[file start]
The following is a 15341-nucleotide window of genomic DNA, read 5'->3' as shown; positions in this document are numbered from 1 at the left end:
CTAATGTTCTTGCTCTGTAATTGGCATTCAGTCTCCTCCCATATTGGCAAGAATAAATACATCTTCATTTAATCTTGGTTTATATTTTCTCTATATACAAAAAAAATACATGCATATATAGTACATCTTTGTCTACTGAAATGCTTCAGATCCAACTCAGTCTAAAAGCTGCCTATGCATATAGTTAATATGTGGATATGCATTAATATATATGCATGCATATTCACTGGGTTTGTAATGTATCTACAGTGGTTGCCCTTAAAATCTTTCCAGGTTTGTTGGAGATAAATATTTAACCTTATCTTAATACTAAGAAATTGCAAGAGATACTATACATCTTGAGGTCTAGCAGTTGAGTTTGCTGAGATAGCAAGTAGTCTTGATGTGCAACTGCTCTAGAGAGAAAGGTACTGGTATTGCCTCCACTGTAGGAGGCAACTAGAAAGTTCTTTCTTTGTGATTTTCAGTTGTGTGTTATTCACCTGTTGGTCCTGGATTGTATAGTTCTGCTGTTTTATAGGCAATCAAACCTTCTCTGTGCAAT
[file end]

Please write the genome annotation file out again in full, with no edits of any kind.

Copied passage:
The following is a 15341-nucleotide window of genomic DNA, read 5'->3' as shown; positions in this document are numbered from 1 at the left end:
CTAATGTTCTTGCTCTGTAATTGGCATTCAGTCTCCTCCCATATTGGCAAGAATAAATACATCTTCATTTAATCTTGGTTTATATTTTCTCTATATACAAAAAAAATACATGCATATATAGTACATCTTTGTCTACTGAAATGCTTCAGATCCAACTCAGTCTAAAAGCTGCCTATGCATATAGTTAATATGTGGATATGCATTAATATATATGCATGCATATTCACTGGGTTTGTAATGTATCTACAGTGGTTGCCCTTAAAATCTTTCCAGGTTTGTTGGAGATAAATATTTAACCTTATCTTAATACTAAGAAATTGCAAGAGATACTATACATCTTGAGGTCTAGCAGTTGAGTTTGCTGAGATAGCAAGTAGTCTTGATGTGCAACTGCTCTAGAGAGAAAGGTACTGGTATTGCCTCCACTGTAGGAGGCAACTAGAAAGTTCTTTCTTTGTGATTTTCAGTTGTGTGTTATTCACCTGTTGGTCCTGGATTGTATAGTTCTGCTGTTTTATAGGCAATCAAACCTTCTCTGTGCAAT